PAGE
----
HUNTINGTON, W.Va. — The locker room seemed curiously quiet after a game whose outcome was never in doubt. But in many ways, Virginia Tech's 30-10 win at Marshall on Saturday fell short of satisfying the Hokies, as they realize how much better they must play in this week's ACC opener against Clemson.
One of the voices who everybody heard in the locker room belonged to inside linebacker Bruce Taylor. He addressed the team, hoping to convey the sense of urgency the 13th-ranked Hokies need to feel even after finishing 4-0 in the less-than-challenging non-conference part of their schedule.
"We've got a chance to do something special here," he recalled telling his teammates. "So if everybody is not coming out and doing their best and we end up getting beat by somebody when we should have won, you're going to look back at the season and know that if we would have done this or would have done that, we would be in a better position."
It was a preventative speech, Taylor said, and while he didn't bring up last season's 0-2 start and 11-game winning streak that followed, the regret and what-ifs of 2010 may still be somewhere in this team's consciousness. That group was left wondering, after the streak, what might have happened if it played so well from the get-go. These players remember that feeling. They don't want to relive it as they begin their chase of a fifth ACC championship in eight seasons in the league.
They face one of the ACC's most talented teams in their conference opener. Clemson on Saturday improved to 4-0 by beating Florida State 35-30. The Seminoles, who didn't have quarterback E.J. Manuel, were the preseason favorites to win the ACC. Tech head coach Frank Beamer said his players "understand what's coming to Blacksburg" this Saturday.
That's step one. The next part is harder: fixing the consistency issues — especially with offense and kicking — that left their locker room so quiet Saturday.
"When you do things well, if you can do them well one time, you can do them well every time," Beamer said.
Tech's defense remains solid, as it allowed 251 yards against Marshall. But the Thundering Herd picked on redshirt freshman cornerback Detrick Bonner during its only touchdown drive — a three-play, 71-yarder at the end of the first half. Bonner was in the game because All-American Jayron Hosley's foot "was a little bit messed up," Beamer said. No other details were available afterward.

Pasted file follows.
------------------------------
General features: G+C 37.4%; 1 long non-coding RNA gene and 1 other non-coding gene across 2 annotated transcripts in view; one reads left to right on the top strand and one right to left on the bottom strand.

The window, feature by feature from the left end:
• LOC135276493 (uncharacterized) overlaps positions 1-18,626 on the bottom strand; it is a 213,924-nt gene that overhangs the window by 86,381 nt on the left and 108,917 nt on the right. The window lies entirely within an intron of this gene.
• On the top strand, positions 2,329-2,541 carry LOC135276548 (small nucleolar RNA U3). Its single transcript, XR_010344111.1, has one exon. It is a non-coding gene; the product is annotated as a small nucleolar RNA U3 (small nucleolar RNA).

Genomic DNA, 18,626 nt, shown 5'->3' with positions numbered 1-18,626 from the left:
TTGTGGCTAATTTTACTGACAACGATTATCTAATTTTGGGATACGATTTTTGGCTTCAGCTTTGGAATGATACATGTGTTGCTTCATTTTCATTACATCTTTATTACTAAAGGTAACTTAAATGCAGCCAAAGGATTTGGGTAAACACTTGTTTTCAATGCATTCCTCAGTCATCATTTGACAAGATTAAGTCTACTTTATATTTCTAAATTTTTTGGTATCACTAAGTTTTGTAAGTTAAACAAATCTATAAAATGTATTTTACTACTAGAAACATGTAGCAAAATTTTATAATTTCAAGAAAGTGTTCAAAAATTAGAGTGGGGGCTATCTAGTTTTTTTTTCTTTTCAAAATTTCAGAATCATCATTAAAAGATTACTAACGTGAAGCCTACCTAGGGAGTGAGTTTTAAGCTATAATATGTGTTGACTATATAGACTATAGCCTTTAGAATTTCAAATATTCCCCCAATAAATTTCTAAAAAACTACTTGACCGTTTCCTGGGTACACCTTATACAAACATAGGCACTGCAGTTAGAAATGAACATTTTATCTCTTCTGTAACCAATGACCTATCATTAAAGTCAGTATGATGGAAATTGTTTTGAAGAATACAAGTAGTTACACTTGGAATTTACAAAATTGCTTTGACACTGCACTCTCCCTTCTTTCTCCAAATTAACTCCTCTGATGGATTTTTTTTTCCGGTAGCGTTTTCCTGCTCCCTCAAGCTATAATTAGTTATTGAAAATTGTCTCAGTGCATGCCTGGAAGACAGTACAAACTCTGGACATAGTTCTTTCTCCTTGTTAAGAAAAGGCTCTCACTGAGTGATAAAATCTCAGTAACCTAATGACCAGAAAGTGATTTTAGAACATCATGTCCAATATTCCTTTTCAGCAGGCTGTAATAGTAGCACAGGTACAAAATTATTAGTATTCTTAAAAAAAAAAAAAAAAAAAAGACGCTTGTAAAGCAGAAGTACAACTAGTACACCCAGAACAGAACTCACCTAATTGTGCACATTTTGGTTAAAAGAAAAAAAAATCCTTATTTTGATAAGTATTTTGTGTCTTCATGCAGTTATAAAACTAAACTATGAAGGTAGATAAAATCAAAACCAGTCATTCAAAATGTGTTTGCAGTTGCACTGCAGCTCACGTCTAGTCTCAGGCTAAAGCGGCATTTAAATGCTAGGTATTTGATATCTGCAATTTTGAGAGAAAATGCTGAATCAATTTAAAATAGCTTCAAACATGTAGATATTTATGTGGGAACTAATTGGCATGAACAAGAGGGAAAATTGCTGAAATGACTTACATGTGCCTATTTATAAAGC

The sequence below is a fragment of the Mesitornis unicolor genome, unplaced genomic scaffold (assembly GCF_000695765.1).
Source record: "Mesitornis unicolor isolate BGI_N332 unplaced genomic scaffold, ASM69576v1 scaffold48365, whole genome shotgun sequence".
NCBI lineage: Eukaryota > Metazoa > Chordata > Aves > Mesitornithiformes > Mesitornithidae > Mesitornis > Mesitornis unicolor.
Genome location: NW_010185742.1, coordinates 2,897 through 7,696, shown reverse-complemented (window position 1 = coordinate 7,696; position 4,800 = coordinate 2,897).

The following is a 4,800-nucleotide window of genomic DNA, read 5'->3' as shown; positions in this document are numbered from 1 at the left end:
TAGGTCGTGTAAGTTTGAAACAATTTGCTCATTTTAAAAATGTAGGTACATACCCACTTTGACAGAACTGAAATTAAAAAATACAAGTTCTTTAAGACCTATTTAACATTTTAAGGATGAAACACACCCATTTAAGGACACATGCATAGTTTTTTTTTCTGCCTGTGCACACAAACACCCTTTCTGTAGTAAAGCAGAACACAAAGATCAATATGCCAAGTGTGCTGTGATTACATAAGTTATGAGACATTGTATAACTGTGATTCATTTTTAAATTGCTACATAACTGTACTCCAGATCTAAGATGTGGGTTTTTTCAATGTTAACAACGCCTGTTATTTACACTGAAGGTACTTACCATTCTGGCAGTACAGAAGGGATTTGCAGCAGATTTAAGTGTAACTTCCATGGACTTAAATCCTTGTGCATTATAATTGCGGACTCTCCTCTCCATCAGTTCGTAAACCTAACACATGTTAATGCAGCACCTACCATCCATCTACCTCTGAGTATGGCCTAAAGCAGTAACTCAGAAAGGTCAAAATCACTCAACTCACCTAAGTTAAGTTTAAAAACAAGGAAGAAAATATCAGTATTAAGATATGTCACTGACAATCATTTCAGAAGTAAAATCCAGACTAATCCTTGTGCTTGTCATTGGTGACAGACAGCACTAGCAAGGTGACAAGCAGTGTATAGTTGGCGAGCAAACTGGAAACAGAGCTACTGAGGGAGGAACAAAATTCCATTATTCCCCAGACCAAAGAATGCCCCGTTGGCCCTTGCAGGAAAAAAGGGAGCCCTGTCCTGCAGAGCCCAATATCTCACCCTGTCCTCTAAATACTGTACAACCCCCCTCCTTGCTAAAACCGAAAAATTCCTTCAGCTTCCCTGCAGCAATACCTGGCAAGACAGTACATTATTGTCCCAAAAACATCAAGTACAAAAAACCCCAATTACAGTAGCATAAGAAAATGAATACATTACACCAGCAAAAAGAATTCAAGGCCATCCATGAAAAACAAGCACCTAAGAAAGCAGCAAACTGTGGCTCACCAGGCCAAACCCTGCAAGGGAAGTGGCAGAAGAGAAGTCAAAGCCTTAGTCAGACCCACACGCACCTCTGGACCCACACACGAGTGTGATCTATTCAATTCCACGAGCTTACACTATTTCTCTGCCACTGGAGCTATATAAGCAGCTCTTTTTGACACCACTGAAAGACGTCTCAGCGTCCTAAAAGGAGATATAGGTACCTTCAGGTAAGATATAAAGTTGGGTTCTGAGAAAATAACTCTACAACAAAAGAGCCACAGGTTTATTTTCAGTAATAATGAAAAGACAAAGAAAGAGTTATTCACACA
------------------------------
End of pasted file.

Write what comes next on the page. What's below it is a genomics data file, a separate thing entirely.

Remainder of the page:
Tech can ill afford an injury to Hosley. Its receiving group, once the deepest part of the team, also was thinned by injury. Top target Jarrett Boykin stayed home with a hamstring injury, but is expected to return for Clemson. Then Marcus Davis sprained his foot in the first half Saturday. X-rays were negative.
Even if Davis is fine — and he returned to the game briefly — Tech still has to finish possessions. In the first half, the Hokies scored touchdowns on three of their first four drives, and got a field goal on their fifth. In the second half, they got one touchdown. The results of their other drives: punt, missed field goal, punt, interception and lost fumble at Marshall's 14-yard line.
Tech's offense gained 444 yards and would have scored more than 30 points if not for the missed opportunities. Last week against Arkansas State, the offense gained 427 yards but scored 24 points. Quarterback Logan Thomas had two interceptions in that game and now has as many picks as touchdown passes — four.
Cody Journell also missed a field goal against Arkansas State is now 4-of-7 this season, though he hit a season-long 41-yarder Saturday. Beamer called the kicking game "disappointing," and that includes punter Scott Demler, who was replaced after two punts by wide receiver Danny Coale.
Coale's seven catches for 107 yards contributed to Tech's once-again gaudy yardage number, but ...
"We can't score points," Coale said, chiming in before the question was finished. "It's kind of frustrating. We need to take care of the ball better and we need to capitalize on those opportunities we have, because as play gets better here, we can't miss those opportunities."
• Read Darryl Slater's Virginia Tech blog at vteffect.com